VANCOUVER (AP) -- Like countless other Canadian boys, Alexandre Bilodeau aspired to be a hockey player. Good thing for Canada, his mother nudged him into skiing instead.
Thus on Monday, the headline in one of Vancouver's dailies was "Alexandre the Great," and the 22-year-old Quebecker was suddenly a household name across the nation. By winning the moguls gold medal the night before, he ended what some of his compatriots were calling an Olympic curse -- Canada had been shut out of golds in the two previous Olympics it hosted.
Prime Minster Stephen Harper called with congratulations. The Royal Canadian Mint and Canada Post swiftly announced plans to issue commemorative coins and stamps in Bilodeau's honor. Marriage proposals proliferated on Twitter.
And for the first time ever, Canadians got to hear "O Canada" played in Olympic triumph on home territory as the Maple Leaf flag rose during the medal ceremony Monday night at BC Place.
The crowd at the stadium leapt to its feet as Bilodeau emerged on his walk to the podium. He lifted his arms in triumph after receiving the medal, thrust his ceremonial bouquet into the air, and then exhaled with a smile as the much-awaited national anthem began.
Bilodeau's winning performance "will be forever burned into our national memory," said Minister of State Rob Merrifield.
The president of the Canadian Olympic Committee, Michael Chambers, compared the moguls victory to perhaps the most famous moment in Canadian sports, a goal enabling Canada to beat the Soviet Union in the epic 1972 Summit Series.
"It will be one of those Paul Henderson moments," said Chambers, referring to the goal scorer. "Where were you when Alex Bilodeau won the first gold medal on Canadian soil?"
As a young boy growing in Rosemere, Quebec, near Montreal, Bilodeau was keen on hockey. His mother wearied of the logistics and steered him into skiing instead -- a move made easier because Bilodeau, then 7, was enthralled by Quebec skier Jean-Luc Brassard's moguls gold medal at the 1994 Winter Games in Norway.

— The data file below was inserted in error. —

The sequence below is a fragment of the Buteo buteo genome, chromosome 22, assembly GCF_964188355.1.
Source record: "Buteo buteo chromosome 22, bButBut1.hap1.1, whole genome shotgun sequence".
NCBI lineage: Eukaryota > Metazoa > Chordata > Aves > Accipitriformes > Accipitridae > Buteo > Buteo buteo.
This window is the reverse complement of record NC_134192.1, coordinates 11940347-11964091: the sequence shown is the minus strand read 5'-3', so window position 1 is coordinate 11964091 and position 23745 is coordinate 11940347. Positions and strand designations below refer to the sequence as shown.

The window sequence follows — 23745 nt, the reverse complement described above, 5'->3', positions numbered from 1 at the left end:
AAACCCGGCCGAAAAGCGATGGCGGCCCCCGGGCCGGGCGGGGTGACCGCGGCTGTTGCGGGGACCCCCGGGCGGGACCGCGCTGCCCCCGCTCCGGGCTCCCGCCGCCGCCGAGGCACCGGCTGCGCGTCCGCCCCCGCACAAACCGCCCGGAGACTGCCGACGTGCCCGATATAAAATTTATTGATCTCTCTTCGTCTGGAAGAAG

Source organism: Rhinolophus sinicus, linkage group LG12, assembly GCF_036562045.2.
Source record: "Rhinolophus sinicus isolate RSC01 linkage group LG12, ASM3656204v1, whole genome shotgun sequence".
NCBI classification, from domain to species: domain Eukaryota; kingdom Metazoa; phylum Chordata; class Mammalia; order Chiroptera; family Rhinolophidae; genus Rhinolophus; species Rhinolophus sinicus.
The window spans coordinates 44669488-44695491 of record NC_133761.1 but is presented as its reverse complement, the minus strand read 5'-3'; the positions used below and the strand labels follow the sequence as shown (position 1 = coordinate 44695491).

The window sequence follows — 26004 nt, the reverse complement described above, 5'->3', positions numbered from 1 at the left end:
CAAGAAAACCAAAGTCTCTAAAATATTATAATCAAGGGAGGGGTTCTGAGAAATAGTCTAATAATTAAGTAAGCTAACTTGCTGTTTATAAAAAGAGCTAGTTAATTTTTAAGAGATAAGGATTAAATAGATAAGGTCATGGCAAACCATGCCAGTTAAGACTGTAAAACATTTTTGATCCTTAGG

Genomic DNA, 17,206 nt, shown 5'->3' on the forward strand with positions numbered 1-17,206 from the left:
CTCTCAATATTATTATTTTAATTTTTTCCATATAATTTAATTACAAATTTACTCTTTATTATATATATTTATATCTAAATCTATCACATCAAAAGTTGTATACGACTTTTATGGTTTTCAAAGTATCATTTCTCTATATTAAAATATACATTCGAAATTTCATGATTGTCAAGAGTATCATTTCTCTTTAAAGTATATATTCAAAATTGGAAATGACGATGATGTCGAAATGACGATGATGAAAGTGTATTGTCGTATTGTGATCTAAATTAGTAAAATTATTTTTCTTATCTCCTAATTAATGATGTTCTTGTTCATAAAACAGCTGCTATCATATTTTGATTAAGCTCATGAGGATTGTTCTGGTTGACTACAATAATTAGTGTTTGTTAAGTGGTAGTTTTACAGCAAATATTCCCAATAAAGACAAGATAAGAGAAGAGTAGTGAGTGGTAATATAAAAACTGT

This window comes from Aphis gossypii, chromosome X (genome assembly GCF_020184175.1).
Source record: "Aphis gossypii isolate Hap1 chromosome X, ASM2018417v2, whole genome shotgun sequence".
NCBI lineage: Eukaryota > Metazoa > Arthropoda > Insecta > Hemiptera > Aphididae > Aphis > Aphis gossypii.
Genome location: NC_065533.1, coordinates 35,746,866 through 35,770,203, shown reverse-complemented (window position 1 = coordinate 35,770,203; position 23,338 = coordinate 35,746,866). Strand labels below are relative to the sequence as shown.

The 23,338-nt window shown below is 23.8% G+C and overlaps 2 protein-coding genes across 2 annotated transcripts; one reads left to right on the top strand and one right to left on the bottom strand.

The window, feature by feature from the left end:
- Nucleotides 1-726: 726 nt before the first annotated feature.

When the results were posted confirming Bilodeau's victory Sunday evening, fans poured onto the streets of Vancouver to celebrate, shouting, waving Canadian flags, jumping with joy.
"It almost felt like the fire alarm for the whole city was pulled, and everyone went to the streets," said John Furlong, CEO of the Vancouver Organizing Committee.
At Cypress Mountain, the venue for the event, Bilodeau had his own family celebration -- embracing his older brother, Frederic, who suffers from cerebral palsy and was cheering from a wheelchair near the bottom of the course.
Heading into the moguls event, Bilodeau was considered a solid medal contender, but not the favorite for the gold.
At his previous Olympics, in Turin in 2006, he finished 11th. Last season, he won five events; he was not as successful this season but was diligently readying himself for Sunday's race.
His preparations included many hours spent in a Montreal lab with sensors hooked to his head and body while the team's psychiatrist monitored his responses to various stresses. The process is called bioneurofeedback -- and was one of numerous projects funded by Canada's $110 million Own The Podium initiative aimed at propelling the country to the top of the medals table at these games.
Chris Rudge, CEO of the Canadian Olympic Committee, said Bilodeau's victory helped keep the national team on track for its ambitious goal, and he defended Own The Podium against critics who have called it un-Canadian or inhospitable.
"We did not set up our program to disadvantage anyone else -- we set it up to provide our athletes with knowledge and support that they've never had in this country before," he said. "It's the name -- it's so uncharacteristic of Canada -- that has caught people's attention. Yet we're still playing catch-up."
The Canadian team's chef de mission, Nathalie Lambert, said Bilodeau and his teammates were benefiting from an unprecedented degree of crowd enthusiasm -- even comparing the red-and-white-clad Canadian fans to the orange-clad Dutch fans who surface at many major international events.
"The athletes say it's unbelievable to hear the crowd cheering for them," Lambert said. "We're typically more reserved than that. I don't know what's happened, but I hope it keeps up."